|Rain or shine, rice scientist Yuan Longping checks the crop at the experimental bases of the Academy of Agricultural Sciences in Guangxi. His tireless research has increased rice yields which help feed China. (Photo: China Daily)
by Feng Zhiwei, Li Yao and Jin Zhu
BEIJING, Dec. 4 (Xinhuanet) -- Yuan Longping's dream is to have a new hybrid rice that will yield at least 15 tons of grain per hectare, and he is already halfway there.
When he turned 80 last year, Yuan, known as "The Father of Hybrid Rice", made a birthday wish for a rice that will yield 13.5 tons a hectare by 2012, and up the production to 15 tons a hectare by 2020.
This September, his super rice brought in yields of 13.9 tons per hectare, setting a new world record, and accelerating his ambitions by a year.
Yuan started experimenting with rice varieties in the 1970s, and in 1974, he created the first Chinese rice hybrid. Close to 40 years later, he's still working at improving yields.
"I am a post-80er, but still with great ambitions," the scientist chuckled, punning on a term used to describe youngsters born after the 1980s. And, he says he has challenged himself to realize all his dreams before he turns 90.
Years out in the field in sun and rain has darkened his skin to a deep bronze, but he is still in excellent health, unlike most ordinary octogenarians.
He is widely known in China and internationally, and his work has contributed to the self-sufficiency in food for the world's most populous country.
Part of the reason that motivated his tireless research into improving rice yields was the hunger he suffered in the 1960s.
"At that time, grain was even more previous than gold. I never had a full stomach during that period, and that bitter memory is unforgettable. I even once dreamt that I had a bowl of fatty meat to eat, which I normally never had any appetite for," he says.
Although starvation is no longer an issue in China, Yuan still treasures every grain. He still spends all his time out in the experimental fields at the China National Hybrid Rice Research and Development Center based in Changsha, Hunan province. He is there every day.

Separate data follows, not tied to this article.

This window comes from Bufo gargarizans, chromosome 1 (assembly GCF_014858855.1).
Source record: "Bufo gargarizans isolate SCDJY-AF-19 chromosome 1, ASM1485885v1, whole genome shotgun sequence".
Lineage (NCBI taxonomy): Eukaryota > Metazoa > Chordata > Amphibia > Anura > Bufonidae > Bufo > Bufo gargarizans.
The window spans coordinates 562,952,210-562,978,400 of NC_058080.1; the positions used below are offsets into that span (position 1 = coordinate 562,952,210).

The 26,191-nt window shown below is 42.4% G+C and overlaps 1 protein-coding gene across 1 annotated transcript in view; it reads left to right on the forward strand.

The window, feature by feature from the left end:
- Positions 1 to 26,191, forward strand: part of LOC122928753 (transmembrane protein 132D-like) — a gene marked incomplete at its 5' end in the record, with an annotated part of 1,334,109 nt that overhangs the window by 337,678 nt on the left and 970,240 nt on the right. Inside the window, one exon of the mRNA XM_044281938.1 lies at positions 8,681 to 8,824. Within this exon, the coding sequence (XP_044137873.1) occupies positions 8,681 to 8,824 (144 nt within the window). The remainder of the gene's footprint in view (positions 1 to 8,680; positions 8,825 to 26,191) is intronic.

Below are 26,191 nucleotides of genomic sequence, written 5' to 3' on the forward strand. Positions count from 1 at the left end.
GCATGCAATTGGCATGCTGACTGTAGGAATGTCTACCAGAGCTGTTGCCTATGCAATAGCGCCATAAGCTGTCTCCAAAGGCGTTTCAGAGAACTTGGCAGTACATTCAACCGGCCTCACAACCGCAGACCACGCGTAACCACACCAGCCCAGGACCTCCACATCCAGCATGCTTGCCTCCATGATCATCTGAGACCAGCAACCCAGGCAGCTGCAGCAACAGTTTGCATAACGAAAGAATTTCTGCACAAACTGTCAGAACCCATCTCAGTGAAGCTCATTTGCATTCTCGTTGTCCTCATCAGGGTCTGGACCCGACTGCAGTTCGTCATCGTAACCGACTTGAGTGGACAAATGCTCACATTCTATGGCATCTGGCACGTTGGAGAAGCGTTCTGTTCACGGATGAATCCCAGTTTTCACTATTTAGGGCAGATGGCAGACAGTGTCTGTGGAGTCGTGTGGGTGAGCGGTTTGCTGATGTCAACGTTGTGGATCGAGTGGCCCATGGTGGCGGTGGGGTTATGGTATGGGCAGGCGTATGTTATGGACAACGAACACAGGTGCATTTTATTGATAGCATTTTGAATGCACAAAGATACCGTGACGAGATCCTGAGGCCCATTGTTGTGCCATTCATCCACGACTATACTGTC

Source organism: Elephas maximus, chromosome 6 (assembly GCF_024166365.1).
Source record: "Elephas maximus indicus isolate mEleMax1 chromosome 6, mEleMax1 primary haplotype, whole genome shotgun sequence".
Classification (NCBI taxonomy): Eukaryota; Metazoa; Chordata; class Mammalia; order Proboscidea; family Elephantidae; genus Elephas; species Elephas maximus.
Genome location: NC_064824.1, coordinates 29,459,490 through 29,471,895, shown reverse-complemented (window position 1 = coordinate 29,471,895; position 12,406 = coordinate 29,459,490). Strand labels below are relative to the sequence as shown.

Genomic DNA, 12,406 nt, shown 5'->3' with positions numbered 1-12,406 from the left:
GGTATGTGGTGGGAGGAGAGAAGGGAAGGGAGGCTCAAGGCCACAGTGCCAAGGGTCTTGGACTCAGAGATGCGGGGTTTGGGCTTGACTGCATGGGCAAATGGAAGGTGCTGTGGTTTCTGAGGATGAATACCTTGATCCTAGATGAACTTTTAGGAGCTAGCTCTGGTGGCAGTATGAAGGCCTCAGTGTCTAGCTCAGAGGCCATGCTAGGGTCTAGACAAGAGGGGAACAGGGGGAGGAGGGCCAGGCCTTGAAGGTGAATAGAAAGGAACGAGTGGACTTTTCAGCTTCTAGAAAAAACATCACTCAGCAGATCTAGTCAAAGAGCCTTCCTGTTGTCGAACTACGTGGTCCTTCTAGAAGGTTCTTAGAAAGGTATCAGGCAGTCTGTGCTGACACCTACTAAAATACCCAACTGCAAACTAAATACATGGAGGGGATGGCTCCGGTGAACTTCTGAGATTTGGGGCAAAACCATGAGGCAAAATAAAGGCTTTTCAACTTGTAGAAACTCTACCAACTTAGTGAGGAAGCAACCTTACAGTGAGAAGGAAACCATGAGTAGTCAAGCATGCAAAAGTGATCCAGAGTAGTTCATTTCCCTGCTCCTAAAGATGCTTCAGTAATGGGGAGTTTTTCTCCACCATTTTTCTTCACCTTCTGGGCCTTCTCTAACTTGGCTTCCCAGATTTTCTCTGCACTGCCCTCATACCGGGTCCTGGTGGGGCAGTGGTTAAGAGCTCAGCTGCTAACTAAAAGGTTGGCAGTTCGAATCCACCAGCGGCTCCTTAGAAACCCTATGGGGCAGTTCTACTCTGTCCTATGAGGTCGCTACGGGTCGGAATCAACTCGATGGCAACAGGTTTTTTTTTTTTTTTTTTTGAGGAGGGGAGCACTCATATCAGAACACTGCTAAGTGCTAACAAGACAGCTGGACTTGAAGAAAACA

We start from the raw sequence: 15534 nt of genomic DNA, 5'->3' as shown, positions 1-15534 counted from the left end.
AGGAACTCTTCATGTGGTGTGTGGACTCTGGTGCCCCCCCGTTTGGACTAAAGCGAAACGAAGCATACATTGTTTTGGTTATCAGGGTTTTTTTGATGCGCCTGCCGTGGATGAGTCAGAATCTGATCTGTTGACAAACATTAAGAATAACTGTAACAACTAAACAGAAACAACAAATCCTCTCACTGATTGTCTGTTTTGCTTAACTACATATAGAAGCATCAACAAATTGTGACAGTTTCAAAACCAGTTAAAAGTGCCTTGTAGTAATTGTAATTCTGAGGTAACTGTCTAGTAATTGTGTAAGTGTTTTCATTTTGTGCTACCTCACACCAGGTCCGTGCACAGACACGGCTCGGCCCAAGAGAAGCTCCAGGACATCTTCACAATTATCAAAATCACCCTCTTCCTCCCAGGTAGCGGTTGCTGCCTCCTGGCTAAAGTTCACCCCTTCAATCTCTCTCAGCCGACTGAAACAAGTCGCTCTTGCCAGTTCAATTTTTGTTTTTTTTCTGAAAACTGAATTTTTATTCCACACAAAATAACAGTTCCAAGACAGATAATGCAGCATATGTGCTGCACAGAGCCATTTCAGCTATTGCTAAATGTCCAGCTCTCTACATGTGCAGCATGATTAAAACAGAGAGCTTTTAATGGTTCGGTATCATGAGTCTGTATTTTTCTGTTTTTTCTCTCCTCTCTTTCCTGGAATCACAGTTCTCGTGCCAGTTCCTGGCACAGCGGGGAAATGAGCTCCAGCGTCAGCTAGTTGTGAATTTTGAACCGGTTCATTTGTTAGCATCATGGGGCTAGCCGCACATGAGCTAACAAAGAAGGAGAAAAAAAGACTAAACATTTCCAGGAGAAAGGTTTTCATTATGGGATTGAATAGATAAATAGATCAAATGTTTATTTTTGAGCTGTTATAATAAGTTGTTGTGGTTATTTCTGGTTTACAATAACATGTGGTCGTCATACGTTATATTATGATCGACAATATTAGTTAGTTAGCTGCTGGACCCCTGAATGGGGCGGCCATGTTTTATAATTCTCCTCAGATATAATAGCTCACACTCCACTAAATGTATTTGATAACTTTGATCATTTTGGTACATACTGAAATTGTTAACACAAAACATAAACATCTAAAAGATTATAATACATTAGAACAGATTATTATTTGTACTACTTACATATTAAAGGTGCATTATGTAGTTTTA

"Even in the heat of summer, he stays several hours in the field. It is not easy, especially for someone over 80," Yuan's assistant Xin Yeyun says.
"Many people cannot understand why he works so hard, but I believe that in his eye, every grain is to be cherished and taken care of. Like a baby."
Yuan's research team achieved the target yields of 10.5 tons a hectare in 2000 and 12 tons a hectare in 2004, setting world records both times. Worldwide, the average yield on a plot of land of the same size is only 3.9 tons.
But Yuan knows that the breakthroughs in the field can only take place at the trial level, under controlled conditions.
"The actual rice output, both in China and other countries where the super hybrid rice is widely planted, is always about 80 percent of the expected yield, mainly because of local conditions and a shortage of agricultural professionals on the field," he says.
In 1999, under the support of the Hunan Provincial Academy of Agriculture and the Hunan Hybrid Rice Research Center, Yuan established a company.
Longping High-Tech helps encourage the use of hybrid rice in China and abroad.
The Shanghai-listed company exports 2,000 tons of hybrid rice annually, company statistics shows.
In 2010, China planted 6.7 million hectares of super hybrid rice, accounting for nearly 25 percent of the total acreage of rice, numbers from the Ministry of Agriculture showed. The increased output helps China feed 70 million people, Yuan says.
Meanwhile, another 3.4 million hectares of the super grain are now planted in seven other countries, including India, Vietnam and the United States.
"I have nearly 20 postgraduate students now and all of them are my successors," he says.
"I wish half the world's arable land can be planted with hybrid rice one day. By then, the super grain would be able to produce an extra 150 million tons of rice to feed an additional 400 to 500 million people."
For Yuan Longping, eternity can indeed be seen in a grain of rice.
(Source: China Daily)